Posted by: robinson2000 | June 15, 2011


12th – 15th June

With much reluctance, I tore myself away from Iquique, bidding farewell to the nice folk that I had met, and hopped on a bus heading south to Santiago. The bus would take me just shy of 2000km, back through the driest hot desert in the world, and into the slightly greener, but smoggier surroundings of Santiago. The 24 hour journey was fine, but it was quite frustrating to be woken up at during the night and turfed out onto the tarmac in order for a check point to riffle through our belongings for any contraband. It was a relief to finally leave the bus in Santiago, so I grabbed my bags and I quickly headed down into Santiago’s metro system. Santiago’s metro system is dead easy to use and is very cheap, so in no time at all I was at my stop, Santa Isabel, and walked the four blocks to Hostel Ventana Sur. The streets were bustling with people and the atmosphere was jubilant, as two of Santiago’s biggest University football teams (University Catolica vs University de Chile) had just played in the cup final. Unfortunately the rival fans clashed later that evening and it was reported that there was a shooting near to a hostel that a friend was staying at.

The following day, after gorging on an excellent breakfast provided by the hostel, I ventured out to the Plaza de Armas to take in some of the sights and join a free walking tour around the city. Santiago has all the trimmings of a modern-day metropolis and is the heritage capital of Chile, with churches from the 17th Century, markets and an intense cultural life. The city is organised around the Plaza de Armas, which the founder of the city, Spanish conqueror Pedro de Valdivia, created so that if the city was attacked by natives, the Mapuche, then everyone would grab a pitchfork and congregate in the plaza to defend the city. On the corner of the plaza is a statue of Valdivia riding his horse that was erected by his mistress, a formidable and ferocious woman who was known for beheading the natives and displaying her trophies on stakes.

Slightly away from the main plaza are dozens of coffee shops that are known as coffee with legs, due to the high numbers of business men who frequent the shops in order to stare at the long legs of the waitresses. Apparently there also used to be a “happy minute”, where the coffee shops would close the blinds, and the business men would be treated to a quick strip by the waitresses. South of the Plaza de Armas are the governmental buildings and the palace, where you can find statues of the dictator Augusto Pinochet and of the socialist leader, Salvador Allende. Situated behind the palace is a huge Chilean flag, a quarter of a football pitch in size, which was made in Oregon. The red stands for the blood that was spilt fighting for independence, the blue represents the sky and the Pacific Ocean, and the white symbolizes the Andes mountain range. Just next to this is a tele-communications building that was built to look like a mobile phone, except by the time it was finished, mobile phones didn’t look like that anymore.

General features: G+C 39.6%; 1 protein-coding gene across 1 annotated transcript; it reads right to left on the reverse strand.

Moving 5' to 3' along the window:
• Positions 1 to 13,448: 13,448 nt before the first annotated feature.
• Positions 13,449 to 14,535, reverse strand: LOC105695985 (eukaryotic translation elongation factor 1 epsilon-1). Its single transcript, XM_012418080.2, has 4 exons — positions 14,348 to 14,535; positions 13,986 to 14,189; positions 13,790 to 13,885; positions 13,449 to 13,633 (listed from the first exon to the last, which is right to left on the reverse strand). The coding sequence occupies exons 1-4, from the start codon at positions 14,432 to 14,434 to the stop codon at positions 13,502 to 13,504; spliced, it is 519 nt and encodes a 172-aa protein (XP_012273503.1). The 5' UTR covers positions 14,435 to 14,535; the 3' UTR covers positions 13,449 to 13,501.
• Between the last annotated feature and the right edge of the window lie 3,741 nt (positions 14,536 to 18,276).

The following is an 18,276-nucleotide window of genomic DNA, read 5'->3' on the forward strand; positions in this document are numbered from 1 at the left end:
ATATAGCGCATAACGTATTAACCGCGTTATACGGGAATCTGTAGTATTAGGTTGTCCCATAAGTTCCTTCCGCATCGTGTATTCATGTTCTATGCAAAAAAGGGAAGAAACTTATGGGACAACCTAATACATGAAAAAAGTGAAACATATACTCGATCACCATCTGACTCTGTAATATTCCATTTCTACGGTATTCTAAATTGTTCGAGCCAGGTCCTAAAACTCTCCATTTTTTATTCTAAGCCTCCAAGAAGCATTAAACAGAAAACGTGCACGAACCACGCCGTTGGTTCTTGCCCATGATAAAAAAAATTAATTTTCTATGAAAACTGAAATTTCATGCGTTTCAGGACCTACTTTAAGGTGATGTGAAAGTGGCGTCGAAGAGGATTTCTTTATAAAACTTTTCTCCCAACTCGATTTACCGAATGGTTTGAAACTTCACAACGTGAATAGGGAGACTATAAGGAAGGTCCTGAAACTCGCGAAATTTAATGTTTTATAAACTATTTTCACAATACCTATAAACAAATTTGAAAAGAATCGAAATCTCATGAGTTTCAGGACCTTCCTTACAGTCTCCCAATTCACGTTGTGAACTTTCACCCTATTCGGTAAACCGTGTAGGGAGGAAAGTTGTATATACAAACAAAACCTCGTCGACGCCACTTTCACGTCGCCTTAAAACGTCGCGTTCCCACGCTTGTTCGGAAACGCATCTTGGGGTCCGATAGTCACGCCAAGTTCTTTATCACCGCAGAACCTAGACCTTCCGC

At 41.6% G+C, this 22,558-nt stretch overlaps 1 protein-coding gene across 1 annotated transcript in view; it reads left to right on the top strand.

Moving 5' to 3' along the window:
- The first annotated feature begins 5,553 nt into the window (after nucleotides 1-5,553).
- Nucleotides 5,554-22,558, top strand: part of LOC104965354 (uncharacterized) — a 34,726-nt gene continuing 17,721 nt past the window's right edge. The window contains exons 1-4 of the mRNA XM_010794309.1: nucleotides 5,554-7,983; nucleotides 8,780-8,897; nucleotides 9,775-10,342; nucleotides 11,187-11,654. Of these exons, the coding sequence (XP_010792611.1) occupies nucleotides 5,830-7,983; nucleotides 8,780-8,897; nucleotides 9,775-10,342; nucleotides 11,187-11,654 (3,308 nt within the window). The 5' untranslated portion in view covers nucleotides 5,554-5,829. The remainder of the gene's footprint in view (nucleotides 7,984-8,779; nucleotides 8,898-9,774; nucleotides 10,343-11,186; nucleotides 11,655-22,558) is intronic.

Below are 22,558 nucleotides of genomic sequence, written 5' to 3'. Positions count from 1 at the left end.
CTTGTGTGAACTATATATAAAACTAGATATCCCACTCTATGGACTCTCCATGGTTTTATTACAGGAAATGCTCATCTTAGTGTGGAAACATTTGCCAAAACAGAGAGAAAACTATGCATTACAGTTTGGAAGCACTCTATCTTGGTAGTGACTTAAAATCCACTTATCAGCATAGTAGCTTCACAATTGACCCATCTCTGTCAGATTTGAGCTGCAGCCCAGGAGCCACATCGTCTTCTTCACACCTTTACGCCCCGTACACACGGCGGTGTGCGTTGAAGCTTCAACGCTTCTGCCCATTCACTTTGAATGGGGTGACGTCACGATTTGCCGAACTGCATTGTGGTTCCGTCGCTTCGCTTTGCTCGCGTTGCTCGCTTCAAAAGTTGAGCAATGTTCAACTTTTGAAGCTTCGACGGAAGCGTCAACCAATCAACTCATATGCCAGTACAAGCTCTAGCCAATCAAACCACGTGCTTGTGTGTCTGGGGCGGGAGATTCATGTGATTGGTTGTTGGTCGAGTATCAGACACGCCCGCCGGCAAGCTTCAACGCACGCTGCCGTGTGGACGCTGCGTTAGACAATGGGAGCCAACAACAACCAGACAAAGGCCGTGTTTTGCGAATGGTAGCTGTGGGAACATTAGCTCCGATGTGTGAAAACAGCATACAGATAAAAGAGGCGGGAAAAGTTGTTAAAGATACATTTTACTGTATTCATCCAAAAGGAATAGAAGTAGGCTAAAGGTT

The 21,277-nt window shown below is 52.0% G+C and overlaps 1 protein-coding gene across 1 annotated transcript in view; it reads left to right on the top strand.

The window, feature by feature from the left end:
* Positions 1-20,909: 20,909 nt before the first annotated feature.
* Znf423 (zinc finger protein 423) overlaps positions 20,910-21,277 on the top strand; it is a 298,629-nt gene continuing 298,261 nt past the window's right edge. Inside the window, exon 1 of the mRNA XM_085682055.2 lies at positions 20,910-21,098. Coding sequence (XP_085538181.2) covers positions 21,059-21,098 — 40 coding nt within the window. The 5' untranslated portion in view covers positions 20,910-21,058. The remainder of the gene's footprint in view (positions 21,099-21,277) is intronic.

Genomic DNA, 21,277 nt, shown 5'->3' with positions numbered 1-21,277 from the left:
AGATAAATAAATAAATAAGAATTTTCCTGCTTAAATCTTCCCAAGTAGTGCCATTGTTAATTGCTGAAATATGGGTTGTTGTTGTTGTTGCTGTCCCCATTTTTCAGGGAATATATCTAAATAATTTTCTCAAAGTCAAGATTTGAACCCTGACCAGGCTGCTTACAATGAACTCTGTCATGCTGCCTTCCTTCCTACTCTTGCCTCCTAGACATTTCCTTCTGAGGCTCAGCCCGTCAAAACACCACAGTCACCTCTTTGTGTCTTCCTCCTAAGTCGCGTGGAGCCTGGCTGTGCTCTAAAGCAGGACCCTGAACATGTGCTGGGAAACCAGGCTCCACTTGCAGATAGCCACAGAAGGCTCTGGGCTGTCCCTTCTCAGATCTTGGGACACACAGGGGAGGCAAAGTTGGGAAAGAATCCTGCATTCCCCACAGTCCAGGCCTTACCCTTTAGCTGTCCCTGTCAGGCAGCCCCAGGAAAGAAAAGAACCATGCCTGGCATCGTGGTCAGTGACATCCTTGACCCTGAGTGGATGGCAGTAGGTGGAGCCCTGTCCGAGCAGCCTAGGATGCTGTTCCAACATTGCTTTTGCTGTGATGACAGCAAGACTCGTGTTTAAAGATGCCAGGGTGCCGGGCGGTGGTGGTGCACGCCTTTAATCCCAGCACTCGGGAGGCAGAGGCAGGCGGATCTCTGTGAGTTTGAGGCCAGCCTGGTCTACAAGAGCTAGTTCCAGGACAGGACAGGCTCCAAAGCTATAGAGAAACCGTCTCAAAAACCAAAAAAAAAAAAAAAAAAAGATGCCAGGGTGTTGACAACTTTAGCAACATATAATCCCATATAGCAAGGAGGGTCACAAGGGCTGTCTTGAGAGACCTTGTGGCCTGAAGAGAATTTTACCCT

Within the area known as Bellavista stands a sharp, conical hill called San Cristobal. It’s the largest of the city’s parks and on the summit (300 metres) stands a colossal statue of the Virgin. The hostel provided a free bike hire service so I took full advantage and headed out on a comically small, single geared bike. I looked more like a circus act that a cyclist, but I persevered and headed up San Cristobal. The ride up the hill was fun, but quite tough as I only had one gear and all the other riders had multi-geared, mountain bikes or racers. I arrived at the top a sweaty mess and took in the limited views, due to the dense smog over the city. Even though the views were disappointing, the ride down was fantastic.

There wasn’t a huge amount to captivate my interest in Santiago, so after the second day of sightseeing I bought a bus ticket to a town south of Santiago, called Pucon. Before leaving I visited a vineyard called Concha y Toro, which is the largest producer of wines in Latin America. The estate is vast, owning about 8000 square hectors of vineyards spread throughout Chile. The temperature was bitterly cold as I was shown around some of the vineyards before being taken into the fermentation area and into the cellars where the wines are left to rest. I was the only member on the English tour, so the guide allowed me to take my time and sample a few of the wines. The best being Don Melchors (the founder) special reserve, which cost $100 a bottle. He also showed me around the cellar where the legend of the Casillero del Diablo, or cellar of the devil was born. The story goes that Don Melchor wanted to prevent the local villagers and workers from stealing his wine, so he boasted that a devil walked the corridors of the cellar.

Santiago is a beautiful city to visit for a few days. It’s a modern industrial capital, full of skyscrapers, bustle, noise, traffic and plenty of smog to choke up the lungs. Next stop Pucon, near the erupting volcanoes.    

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  1. Nice post. Love the ‘happy minute’ idea!

    You taking in Valdivia as well as Pucón? Take care

    • No, just Pucon. Going to probably spend 4 days there and maybe get up the volcano. I’ve been recommended a nice place on that island just next to Puerto Montt so i’m going there before my ferry leaves next friday.

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